Members · Prefs · Collections · Openings · Endgames · Sacrifices · History · Search Kibitzing · Kibitzer's Café · Chessforums · Tournament Index · Players · Kibitzing

Emanuel Lasker
Number of games in database: 1,107
Years covered: 1889 to 1940
Overall record: +363 -92 =179 (71.4%)*
   * Overall winning percentage = (wins+draws/2) / total games
      Based on games in the database; may be incomplete.
      473 exhibition games, odds games, etc. are excluded from this statistic.

With the White pieces:
 Ruy Lopez (176) 
    C68 C62 C66 C67 C64
 French Defense (78) 
    C11 C12 C01 C13 C14
 French (54) 
    C11 C12 C13 C10 C00
 King's Gambit Accepted (49) 
    C39 C33 C38 C37 C35
 Sicilian (48) 
    B45 B34 B40 B44 B32
 King's Gambit Declined (30) 
    C30 C31 C32
With the Black pieces:
 Ruy Lopez (109) 
    C65 C67 C66 C79 C77
 Orthodox Defense (51) 
    D53 D63 D52 D50 D60
 Giuoco Piano (32) 
    C50 C53 C54
 Queen's Pawn Game (31) 
    D05 D02 D00 D04 A46
 Sicilian (29) 
    B34 B73 B33 B45 B32
 Four Knights (21) 
    C49 C47 C48
Repertoire Explorer

NOTABLE GAMES: [what is this?]
   Lasker vs J Bauer, 1889 1-0
   Lasker vs Capablanca, 1914 1-0
   Pillsbury vs Lasker, 1896 0-1
   Lasker vs W Napier, 1904 1-0
   Marshall vs Lasker, 1907 0-1
   Lasker vs Steinitz, 1894 1-0
   Euwe vs Lasker, 1934 0-1
   Lasker vs Schlechter, 1910 1-0
   Steinitz vs Lasker, 1896 0-1
   Tarrasch vs Lasker, 1908 0-1

WORLD CHAMPIONSHIPS: [what is this?]
   Lasker - Steinitz World Championship (1894)
   Lasker - Steinitz World Championship Rematch (1896)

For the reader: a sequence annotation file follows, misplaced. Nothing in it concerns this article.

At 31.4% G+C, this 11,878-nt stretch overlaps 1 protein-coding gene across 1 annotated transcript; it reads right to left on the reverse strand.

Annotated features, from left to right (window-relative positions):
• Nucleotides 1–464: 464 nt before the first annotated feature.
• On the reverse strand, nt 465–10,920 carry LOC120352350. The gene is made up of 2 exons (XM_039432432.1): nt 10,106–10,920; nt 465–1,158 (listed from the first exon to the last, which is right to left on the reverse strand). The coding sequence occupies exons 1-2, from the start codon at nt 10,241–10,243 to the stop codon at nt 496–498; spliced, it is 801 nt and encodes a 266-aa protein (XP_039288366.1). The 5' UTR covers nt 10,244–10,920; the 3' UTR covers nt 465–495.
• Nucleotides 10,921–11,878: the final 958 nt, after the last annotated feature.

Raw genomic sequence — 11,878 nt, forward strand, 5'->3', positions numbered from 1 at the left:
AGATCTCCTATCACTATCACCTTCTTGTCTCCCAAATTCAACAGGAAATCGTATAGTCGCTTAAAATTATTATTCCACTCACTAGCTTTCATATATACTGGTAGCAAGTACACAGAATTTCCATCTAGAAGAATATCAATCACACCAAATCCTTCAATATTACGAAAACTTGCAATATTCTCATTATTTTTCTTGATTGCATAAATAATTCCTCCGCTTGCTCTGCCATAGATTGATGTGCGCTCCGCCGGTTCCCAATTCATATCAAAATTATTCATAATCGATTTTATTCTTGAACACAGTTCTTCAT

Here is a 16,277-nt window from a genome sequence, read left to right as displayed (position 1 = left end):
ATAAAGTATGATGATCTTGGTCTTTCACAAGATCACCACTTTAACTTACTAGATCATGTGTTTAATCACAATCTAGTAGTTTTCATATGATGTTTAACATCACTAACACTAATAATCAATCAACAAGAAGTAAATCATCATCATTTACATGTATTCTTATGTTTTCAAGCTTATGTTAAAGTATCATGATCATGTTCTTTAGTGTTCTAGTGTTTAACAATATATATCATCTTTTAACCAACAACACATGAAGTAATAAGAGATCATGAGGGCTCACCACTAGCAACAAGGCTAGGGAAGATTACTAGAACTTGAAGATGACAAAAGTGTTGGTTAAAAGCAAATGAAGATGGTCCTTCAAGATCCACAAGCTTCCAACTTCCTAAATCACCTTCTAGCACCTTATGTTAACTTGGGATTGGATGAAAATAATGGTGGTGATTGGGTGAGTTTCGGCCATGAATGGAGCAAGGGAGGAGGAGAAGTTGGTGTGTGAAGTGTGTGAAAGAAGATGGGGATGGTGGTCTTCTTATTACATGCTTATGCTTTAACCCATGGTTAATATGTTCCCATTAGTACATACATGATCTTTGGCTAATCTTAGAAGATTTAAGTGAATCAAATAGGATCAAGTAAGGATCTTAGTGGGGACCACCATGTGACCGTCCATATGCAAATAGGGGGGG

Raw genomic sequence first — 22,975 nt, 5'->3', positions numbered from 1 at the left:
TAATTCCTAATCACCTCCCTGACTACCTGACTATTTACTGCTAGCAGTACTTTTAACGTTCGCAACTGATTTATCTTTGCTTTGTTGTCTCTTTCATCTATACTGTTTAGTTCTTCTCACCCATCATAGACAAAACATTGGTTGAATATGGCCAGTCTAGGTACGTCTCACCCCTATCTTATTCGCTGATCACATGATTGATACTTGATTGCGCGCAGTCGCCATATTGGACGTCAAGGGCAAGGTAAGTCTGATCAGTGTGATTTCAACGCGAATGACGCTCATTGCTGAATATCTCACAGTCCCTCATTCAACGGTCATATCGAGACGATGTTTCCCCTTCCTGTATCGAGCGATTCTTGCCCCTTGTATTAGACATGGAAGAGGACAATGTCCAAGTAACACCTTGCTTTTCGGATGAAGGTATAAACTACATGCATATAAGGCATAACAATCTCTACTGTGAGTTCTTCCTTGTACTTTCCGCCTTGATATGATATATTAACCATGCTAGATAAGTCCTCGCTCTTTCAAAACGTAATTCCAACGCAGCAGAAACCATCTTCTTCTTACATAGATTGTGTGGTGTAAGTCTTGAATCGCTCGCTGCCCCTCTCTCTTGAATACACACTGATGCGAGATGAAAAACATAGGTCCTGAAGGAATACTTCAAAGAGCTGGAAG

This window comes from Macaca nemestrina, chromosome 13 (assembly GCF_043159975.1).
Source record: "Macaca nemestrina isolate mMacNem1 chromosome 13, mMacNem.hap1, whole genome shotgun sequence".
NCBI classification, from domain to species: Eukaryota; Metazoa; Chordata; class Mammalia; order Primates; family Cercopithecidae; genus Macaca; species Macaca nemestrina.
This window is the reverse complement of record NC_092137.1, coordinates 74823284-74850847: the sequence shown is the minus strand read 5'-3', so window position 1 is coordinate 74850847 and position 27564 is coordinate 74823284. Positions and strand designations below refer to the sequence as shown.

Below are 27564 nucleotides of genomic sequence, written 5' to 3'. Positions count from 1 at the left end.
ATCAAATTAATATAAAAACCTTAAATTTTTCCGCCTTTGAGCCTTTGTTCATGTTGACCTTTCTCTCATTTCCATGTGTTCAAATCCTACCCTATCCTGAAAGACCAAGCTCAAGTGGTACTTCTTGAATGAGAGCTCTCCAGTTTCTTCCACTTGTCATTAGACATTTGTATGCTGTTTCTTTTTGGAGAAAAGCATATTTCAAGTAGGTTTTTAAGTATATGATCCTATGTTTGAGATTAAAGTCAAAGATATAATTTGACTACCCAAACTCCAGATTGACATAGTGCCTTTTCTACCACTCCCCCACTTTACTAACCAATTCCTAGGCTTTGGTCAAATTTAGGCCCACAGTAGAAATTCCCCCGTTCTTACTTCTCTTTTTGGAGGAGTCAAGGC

Lasker - Marshall World Championship Match (1907)
   Lasker - Tarrasch World Championship Match (1908)
   Lasker - Schlechter World Championship Match (1910)
   Lasker - Janowski World Championship Match (1910)
   Lasker - Capablanca World Championship Match (1921)

NOTABLE TOURNAMENTS: [what is this?]
   Lasker - Bird (1890)
   Nuremberg (1896)
   Paris (1900)
   St. Petersburg 1895/96 (1895)
   London (1899)
   Lasker - Janowski (1909)
   St Petersburg (1914)
   Maehrisch - Ostrau (1923)
   New York (1924)
   St Petersburg (1909)
   Moscow (1925)
   Hastings (1895)
   Cambridge Springs (1904)
   Zurich (1934)
   Nottingham (1936)

GAME COLLECTIONS: [what is this?]
   Match Lasker! by amadeus
   The Lion King by chocobonbon
   Why Lasker Matters by Andrew Soltis by keypusher
   lasker best games by brager
   Selected Lasker by LaBourdonnaisdeux
   the informal Lasker by ughaibu
   Chess World Champion Nr. 02: Lasker by Olanovich
   All Hail Emanuel by iron maiden
   Treasure's Ark by Gottschalk
   World Champions A-Z part 2 Lasker by kevin86
   Lasker vs the World Champions Decisive Games by visayanbraindoctor